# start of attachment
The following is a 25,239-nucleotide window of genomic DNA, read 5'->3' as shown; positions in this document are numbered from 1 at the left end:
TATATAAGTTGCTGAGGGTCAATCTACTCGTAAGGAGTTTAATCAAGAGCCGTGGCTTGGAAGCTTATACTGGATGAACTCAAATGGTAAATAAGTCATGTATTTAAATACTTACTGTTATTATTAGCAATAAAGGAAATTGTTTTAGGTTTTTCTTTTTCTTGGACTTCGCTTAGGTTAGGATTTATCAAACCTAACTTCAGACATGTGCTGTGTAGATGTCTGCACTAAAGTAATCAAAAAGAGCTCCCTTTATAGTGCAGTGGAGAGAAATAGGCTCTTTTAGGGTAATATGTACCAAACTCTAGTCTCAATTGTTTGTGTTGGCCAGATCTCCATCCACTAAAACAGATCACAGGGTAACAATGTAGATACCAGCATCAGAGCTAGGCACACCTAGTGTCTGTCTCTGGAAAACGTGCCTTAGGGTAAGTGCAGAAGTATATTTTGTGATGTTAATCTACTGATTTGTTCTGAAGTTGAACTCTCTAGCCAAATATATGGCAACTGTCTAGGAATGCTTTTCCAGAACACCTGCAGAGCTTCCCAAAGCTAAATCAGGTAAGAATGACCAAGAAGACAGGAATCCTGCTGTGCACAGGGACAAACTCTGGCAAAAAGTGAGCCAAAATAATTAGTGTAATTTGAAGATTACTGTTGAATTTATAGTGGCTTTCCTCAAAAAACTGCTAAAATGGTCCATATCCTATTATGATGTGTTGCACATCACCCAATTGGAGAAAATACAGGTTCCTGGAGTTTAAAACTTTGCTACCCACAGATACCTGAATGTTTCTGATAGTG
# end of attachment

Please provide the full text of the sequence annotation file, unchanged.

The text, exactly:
The following is a 25,239-nucleotide window of genomic DNA, read 5'->3' as shown; positions in this document are numbered from 1 at the left end:
TATATAAGTTGCTGAGGGTCAATCTACTCGTAAGGAGTTTAATCAAGAGCCGTGGCTTGGAAGCTTATACTGGATGAACTCAAATGGTAAATAAGTCATGTATTTAAATACTTACTGTTATTATTAGCAATAAAGGAAATTGTTTTAGGTTTTTCTTTTTCTTGGACTTCGCTTAGGTTAGGATTTATCAAACCTAACTTCAGACATGTGCTGTGTAGATGTCTGCACTAAAGTAATCAAAAAGAGCTCCCTTTATAGTGCAGTGGAGAGAAATAGGCTCTTTTAGGGTAATATGTACCAAACTCTAGTCTCAATTGTTTGTGTTGGCCAGATCTCCATCCACTAAAACAGATCACAGGGTAACAATGTAGATACCAGCATCAGAGCTAGGCACACCTAGTGTCTGTCTCTGGAAAACGTGCCTTAGGGTAAGTGCAGAAGTATATTTTGTGATGTTAATCTACTGATTTGTTCTGAAGTTGAACTCTCTAGCCAAATATATGGCAACTGTCTAGGAATGCTTTTCCAGAACACCTGCAGAGCTTCCCAAAGCTAAATCAGGTAAGAATGACCAAGAAGACAGGAATCCTGCTGTGCACAGGGACAAACTCTGGCAAAAAGTGAGCCAAAATAATTAGTGTAATTTGAAGATTACTGTTGAATTTATAGTGGCTTTCCTCAAAAAACTGCTAAAATGGTCCATATCCTATTATGATGTGTTGCACATCACCCAATTGGAGAAAATACAGGTTCCTGGAGTTTAAAACTTTGCTACCCACAGATACCTGAATGTTTCTGATAGTG